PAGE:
Arguably, one of the most significant limitations to EPA’s current stormwater regulations is the narrow universe of sources to which they apply. Currently, only 2% of the nation’s land area falls within the boundaries of regulated municipal separate storm sewer systems (MS4s). Even though this represents some of the most populous and developed areas of the country, most areas of recent suburban and exurban growth over the past 10 years fall outside the scope of state and federal stormwater programs. As a result, many municipalities bear the cost of addressing water-quality problems caused by stormwater from uncontrolled upstream areas outside the narrowly defined MS4 boundaries. Additionally, many commercial sites with large impervious surfaces, like malls and warehouses, are not covered despite their stormwater impact. As EPA evaluates different approaches to redefining MS4 boundaries, a more relevant definition of “urbanized” based on the extent of impervious surfaces would better target any categories of sources that are contributing pollutants to our waters. Such a shift would more equitably focus regulatory programs and requirements on actual stormwater dischargers rather than on communities chosen just because of their population and population density, creating incentives for sprawl development.

Fundamentally, stormwater runoff must be reduced by limiting the effects of the impervious surfaces that accompany development of new businesses and neighborhoods. Retention standards that drive green infrastructure approaches will diminish the impacts of new development and redevelopment, but we must also take significant steps to restore hydrologic functions to our heavily paved and built-out urban neighborhoods. One bright spot in the US Geological Survey study is that it’s never too late to restore urban streams, even at their most degraded. The restoration potential for urban streams across the country underscores the urgency to retrofit our cities for cleaner water.

Communities across the country are starting to realize the water-quality and economic benefits of integrating green infrastructure practices into their transportation and other capital projects during planned renovations or repairs. Both Olympia and Kirkland, WA, for example, integrated green infrastructure into capital improvement planning for transportation retrofits, providing cost savings and yielding greater water-quality benefits. Opportunities to incorporate smarter stormwater management approaches exist in all cities. Our work with Grand Rapids to pilot a “green infrastructure portfolio standard,” analogous to renewable energy portfolio standards, is just one way to systematically identify and plan for these changes. In addition to saving money, integrated capital planning should also open new sources of funding, like transportation investment, for clean water purposes.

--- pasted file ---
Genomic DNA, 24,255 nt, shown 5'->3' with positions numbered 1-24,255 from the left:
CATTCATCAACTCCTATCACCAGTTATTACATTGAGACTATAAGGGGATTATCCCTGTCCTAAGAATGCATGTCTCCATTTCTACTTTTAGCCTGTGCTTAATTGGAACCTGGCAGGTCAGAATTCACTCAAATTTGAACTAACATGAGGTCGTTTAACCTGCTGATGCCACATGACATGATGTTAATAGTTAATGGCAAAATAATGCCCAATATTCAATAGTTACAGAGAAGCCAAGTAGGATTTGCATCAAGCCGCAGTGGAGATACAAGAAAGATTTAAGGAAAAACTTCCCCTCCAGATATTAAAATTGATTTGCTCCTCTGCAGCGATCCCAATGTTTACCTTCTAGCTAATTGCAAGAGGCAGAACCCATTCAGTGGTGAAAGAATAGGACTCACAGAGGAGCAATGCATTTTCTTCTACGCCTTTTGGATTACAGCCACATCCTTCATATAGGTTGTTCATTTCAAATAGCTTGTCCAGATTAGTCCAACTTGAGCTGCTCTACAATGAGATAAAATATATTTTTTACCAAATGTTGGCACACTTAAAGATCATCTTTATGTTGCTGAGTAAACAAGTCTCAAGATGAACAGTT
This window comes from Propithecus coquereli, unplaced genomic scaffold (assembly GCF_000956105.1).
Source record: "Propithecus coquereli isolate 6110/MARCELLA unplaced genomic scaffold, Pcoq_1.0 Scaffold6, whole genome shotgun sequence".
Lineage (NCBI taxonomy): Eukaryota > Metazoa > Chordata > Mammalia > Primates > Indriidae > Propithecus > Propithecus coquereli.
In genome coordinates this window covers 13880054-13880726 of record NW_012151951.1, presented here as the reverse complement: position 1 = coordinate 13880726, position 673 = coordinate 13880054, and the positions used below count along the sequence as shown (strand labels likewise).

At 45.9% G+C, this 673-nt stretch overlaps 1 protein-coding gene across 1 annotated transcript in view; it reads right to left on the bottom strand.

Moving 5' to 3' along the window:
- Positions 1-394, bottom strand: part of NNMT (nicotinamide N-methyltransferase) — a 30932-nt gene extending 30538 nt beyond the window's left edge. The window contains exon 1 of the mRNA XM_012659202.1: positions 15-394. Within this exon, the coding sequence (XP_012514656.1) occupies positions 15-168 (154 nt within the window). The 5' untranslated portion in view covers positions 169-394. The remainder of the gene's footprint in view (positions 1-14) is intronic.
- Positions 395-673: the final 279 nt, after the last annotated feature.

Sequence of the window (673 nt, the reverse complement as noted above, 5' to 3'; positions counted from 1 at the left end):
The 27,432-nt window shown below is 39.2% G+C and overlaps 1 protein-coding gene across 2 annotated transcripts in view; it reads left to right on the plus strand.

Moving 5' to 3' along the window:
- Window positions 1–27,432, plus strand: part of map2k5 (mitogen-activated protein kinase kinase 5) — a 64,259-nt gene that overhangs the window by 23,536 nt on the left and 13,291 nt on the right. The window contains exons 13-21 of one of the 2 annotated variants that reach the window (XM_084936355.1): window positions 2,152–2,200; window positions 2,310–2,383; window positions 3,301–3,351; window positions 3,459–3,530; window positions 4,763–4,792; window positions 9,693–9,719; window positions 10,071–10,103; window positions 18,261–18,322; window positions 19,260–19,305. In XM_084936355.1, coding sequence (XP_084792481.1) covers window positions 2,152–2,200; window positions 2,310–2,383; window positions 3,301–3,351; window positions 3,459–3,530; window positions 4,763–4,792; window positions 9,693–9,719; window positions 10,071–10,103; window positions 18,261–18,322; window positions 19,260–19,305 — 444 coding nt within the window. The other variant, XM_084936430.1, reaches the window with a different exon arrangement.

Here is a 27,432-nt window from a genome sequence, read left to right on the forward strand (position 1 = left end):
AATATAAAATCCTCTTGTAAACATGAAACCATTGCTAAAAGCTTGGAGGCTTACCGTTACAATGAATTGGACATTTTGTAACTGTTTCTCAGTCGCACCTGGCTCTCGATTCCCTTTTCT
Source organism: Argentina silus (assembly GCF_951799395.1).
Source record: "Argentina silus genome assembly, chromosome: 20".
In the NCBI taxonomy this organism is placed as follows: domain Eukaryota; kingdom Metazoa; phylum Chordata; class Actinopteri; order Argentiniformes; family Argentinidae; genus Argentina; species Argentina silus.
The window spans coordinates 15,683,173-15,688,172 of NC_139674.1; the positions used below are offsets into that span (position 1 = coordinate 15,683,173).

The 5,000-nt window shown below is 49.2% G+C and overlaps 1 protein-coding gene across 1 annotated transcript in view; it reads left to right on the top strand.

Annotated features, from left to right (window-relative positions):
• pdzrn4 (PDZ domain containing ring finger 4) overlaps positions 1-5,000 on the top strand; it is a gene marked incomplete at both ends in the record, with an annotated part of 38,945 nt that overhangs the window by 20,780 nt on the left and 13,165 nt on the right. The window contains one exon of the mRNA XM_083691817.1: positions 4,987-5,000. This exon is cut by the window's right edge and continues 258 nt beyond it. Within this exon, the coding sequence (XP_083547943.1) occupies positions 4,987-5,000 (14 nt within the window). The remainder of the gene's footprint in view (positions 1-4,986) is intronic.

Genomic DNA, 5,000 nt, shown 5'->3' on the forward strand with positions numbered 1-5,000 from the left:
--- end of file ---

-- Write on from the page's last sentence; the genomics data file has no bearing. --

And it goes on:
At its core, updates to the municipal stormwater program that incorporate these principles will cost-effectively benefit clean water. But the multiple benefits created by increasing the use of green infrastructure have been shown repeatedly, making these approaches even more valuable for creating vibrant, more sustainable, and more climate resilient communities. Green infrastructure reduces localized flooding and energy use, improves public health and air quality, and provides a number of ancillary benefits to communities. As just one example, a watershed district in St. Paul, MN, used green infrastructure to solve a local flooding problem and achieve water-quality goals at a cost savings of $1 million, a 45% reduction compared to conventional techniques.

The Clean Water Act provides the critical framework to protect and restore the nation’s waters. The law’s emphasis on technology-based standards has driven innovation in places like Philadelphia that lead the way, using a suite of innovative green infrastructure approaches to reduce stormwater and sewer overflows. Washington, DC, is using its strong retention standard to create a local, volume-based trading program that will create opportunities for private investment in stormwater management, potentially reducing local government costs.

EPA must seize this opportunity and build on the progress that has been achieved in the sciences and at the local level, and propose reforms to the municipal post-construction program that move us to clean water and healthy communities. 
About the Author

Katherine Baer

Katherine Baer is senior director, Clean Water and Water Supply Programs, with American Rivers.